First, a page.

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  • Author: Mustafa Yetim, Bilal Hamade
  • Publication Date: 04-2014
  • Content Type: Journal Article
  • Journal: Insight Turkey
  • Institution: SETA Foundation for Political, Economic and Social Research
  • Abstract: As the Arab Spring unfolds, a new power configuration is emerging in the Middle East. Turkey is at the center of the new setting, with a fully engaged leadership role that was adopted by the ruling AK Party. In the Levant area, Ankara's influence is even greater due to Turkey's full support of the Syrian opposition against the Syrian Baath regime. In this context, it becomes clear that the increasingly involved Turkish role in the region has direct and indirect effects on the stability of countries in the Levant, one of which is Lebanon.
  • Political Geography: Turkey, Middle East
  • Author: Gul Berna Ozcan
  • Publication Date: 04-2014
  • Content Type: Journal Article
  • Journal: Insight Turkey
  • Institution: SETA Foundation for Political, Economic and Social Research
  • Abstract: Sovereignty After Empire: Comparing the Middle East and Central Asia The demise of empires left a powerful and perplexing legacy for successor states in the Middle East and Central Asia. Sally Cummings and Raymond Hinnebusch set the scene for this fascinating collection of essays in the introduction, where they address the limits of the Westphalian state system and frame the sovereignty question in relation to the imported character of the state in former colonies. Empires were amorphous, whether as contiguous landforms or maritime empires. In contrast to modern nation-states with clearly demarcated boundaries as prerequisites for legitimacy, empires could devolve variable autonomies from the center without breaking up. Empires may adapt to nationalism and local challenges, but the nation-states that emerge are fragile. What is especially interesting about this volume is that the authors seek to explore continuities, ruptures and divergences. In stark contrast to those who suggest that the legacy of imperialism is no longer relevant, these essays focus on the understanding that comes from analyses of the imperial and colonial past.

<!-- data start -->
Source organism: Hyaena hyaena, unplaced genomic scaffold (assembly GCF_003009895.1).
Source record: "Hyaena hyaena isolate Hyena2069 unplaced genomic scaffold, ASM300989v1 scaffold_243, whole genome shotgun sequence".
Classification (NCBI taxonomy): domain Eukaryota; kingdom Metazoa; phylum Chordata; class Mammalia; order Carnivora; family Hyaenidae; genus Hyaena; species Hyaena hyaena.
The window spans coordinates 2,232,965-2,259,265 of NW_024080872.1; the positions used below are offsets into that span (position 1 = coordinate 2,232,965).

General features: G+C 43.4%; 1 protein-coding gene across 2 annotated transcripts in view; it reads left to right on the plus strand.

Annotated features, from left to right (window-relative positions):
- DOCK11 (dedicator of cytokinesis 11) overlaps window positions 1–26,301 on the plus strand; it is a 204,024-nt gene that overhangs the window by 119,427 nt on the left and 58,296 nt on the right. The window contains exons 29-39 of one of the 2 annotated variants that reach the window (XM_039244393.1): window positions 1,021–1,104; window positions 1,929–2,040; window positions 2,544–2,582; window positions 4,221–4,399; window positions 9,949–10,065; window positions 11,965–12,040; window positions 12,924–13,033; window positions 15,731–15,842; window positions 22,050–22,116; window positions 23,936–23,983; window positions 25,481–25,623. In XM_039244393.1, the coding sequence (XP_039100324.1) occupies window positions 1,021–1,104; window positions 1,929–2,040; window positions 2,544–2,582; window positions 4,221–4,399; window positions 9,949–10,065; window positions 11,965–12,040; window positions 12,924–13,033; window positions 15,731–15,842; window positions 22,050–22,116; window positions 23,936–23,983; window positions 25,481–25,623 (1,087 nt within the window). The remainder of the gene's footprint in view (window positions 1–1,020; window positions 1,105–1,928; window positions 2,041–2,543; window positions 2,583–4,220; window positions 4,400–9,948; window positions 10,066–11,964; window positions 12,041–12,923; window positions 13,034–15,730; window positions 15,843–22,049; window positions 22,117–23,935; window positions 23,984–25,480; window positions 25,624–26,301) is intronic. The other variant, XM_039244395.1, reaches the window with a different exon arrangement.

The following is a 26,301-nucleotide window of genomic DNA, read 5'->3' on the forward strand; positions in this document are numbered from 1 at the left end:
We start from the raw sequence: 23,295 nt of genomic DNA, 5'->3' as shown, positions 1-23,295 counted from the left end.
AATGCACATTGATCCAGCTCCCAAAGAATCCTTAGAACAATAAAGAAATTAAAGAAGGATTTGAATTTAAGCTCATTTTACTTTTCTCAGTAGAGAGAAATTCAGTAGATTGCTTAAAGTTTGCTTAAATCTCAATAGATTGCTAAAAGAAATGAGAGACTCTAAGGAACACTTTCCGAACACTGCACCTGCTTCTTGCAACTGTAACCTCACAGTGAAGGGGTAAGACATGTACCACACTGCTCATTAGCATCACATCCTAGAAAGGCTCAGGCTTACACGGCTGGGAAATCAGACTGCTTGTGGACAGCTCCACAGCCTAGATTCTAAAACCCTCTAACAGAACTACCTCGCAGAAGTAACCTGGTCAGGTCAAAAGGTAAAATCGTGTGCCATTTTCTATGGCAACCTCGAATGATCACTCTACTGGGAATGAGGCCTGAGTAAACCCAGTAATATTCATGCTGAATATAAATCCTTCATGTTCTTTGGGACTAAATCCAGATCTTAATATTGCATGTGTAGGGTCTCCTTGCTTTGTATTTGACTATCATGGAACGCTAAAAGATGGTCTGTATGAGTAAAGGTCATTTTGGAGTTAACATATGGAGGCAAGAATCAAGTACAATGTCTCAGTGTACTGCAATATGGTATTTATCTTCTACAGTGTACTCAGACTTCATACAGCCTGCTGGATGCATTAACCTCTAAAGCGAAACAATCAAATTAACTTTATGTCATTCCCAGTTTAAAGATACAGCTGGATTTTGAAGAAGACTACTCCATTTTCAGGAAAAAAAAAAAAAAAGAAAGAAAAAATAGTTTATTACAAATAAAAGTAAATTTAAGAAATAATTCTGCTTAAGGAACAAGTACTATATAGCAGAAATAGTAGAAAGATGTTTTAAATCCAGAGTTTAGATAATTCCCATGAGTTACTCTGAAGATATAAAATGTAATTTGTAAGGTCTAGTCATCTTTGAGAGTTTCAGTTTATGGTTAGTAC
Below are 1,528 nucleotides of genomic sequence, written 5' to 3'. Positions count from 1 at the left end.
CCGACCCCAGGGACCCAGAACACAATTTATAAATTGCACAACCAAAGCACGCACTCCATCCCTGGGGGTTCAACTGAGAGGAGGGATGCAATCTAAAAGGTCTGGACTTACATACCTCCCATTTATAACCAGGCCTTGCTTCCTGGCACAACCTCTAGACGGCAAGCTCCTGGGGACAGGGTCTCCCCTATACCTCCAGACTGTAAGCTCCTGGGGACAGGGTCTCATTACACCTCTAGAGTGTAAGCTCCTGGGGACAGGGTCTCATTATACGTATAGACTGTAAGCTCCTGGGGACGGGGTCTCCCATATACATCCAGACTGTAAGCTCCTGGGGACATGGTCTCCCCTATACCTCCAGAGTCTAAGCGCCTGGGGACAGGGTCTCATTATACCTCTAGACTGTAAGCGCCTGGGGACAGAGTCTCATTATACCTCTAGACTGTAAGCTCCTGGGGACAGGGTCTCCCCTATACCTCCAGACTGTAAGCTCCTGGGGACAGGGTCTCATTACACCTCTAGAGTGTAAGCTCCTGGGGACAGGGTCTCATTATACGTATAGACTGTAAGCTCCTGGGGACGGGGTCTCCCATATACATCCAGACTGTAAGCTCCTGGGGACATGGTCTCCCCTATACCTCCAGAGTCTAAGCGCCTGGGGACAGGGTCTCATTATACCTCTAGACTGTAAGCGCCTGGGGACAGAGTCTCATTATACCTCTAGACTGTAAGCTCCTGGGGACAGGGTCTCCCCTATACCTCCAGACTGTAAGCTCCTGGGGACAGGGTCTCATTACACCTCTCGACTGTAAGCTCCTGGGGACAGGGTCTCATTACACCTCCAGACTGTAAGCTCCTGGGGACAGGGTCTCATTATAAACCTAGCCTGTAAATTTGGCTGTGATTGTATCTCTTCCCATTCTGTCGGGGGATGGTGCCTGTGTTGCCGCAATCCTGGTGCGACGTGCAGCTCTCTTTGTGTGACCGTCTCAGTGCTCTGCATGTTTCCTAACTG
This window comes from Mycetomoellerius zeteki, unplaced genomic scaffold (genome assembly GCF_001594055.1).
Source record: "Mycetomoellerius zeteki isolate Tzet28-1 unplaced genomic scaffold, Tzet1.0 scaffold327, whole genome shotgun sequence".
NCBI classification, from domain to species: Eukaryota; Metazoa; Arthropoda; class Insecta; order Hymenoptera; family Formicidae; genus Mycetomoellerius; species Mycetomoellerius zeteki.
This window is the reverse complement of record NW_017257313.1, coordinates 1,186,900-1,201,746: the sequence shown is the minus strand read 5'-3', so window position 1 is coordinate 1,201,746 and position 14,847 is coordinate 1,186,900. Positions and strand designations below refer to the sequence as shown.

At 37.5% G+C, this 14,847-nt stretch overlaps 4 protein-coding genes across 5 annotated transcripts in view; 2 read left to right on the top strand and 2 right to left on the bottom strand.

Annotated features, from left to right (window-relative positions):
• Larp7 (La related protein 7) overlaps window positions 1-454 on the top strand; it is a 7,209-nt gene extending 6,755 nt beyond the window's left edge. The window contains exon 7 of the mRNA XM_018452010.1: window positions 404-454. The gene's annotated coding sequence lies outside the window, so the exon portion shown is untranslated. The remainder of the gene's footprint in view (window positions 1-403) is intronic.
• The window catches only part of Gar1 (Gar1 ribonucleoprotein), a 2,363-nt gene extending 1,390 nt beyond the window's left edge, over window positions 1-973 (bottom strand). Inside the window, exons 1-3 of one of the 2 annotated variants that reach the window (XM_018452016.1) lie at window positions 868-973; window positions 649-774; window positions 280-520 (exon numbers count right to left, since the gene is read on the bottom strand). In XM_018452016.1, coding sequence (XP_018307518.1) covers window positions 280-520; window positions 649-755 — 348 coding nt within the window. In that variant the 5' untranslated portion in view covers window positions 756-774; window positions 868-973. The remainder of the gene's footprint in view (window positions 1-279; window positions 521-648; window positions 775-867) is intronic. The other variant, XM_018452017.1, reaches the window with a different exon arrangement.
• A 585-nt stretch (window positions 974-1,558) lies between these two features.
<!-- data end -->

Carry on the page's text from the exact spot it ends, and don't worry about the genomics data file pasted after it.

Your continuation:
• Topic: Economics, Sovereignty
  • Political Geography: Central Asia, Middle East, Soviet Union
  • Author: Ömer Aslan
  • Publication Date: 04-2014
  • Content Type: Journal Article
  • Journal: Insight Turkey
  • Institution: SETA Foundation for Political, Economic and Social Research
  • Abstract: Fathers and Sons: The Rise and Fall of Political Dynasty in the Middle East A decade after 9/11, the Arab revolts gave a second impetus to scholarly interest in the Middle East. A plethora of books and other academic and popular pieces have been published in the last few years. McMillan's book, Fathers and Sons, gives the reader a fine, bird's eye view account of the Arab world's journey in particular and the Muslim world in general from the time of the Prophet. McMillan's work is a historical narrative of how and why the Arab world inherited a system of dynastic succession that is blatantly un-Islamic and how that path culminated in the Arab revolts. The book, more popular than academic, is unbiased in its perspective towards Muslims/Arabs and is especially easy to read and follow. McMillan starts his narrative with the method of succession from one Guided Caliph to another. The convening of shura to decide the Caliph in the early period of “Rightly Guided Caliphs” contrasts starkly with the later period, when the method of consultation is abandoned for patrimonial rule. The consequence was that “the caliphate would no longer be a community of the faithful but a kingdom like any other” (p. 23). McMillan traces the history of militaries as the backbone of regimes in the modern Arab world to the period of Umayyad rule as well. It was “army officers wedding themselves to their rulers” that created the authoritarian stability in the region after the 1960s. The author reminds us that “this welding of a loyal army to an elite ruling family [during Muawiya's rule during the Umayyad] became the bedrock of a political model” (p. 26).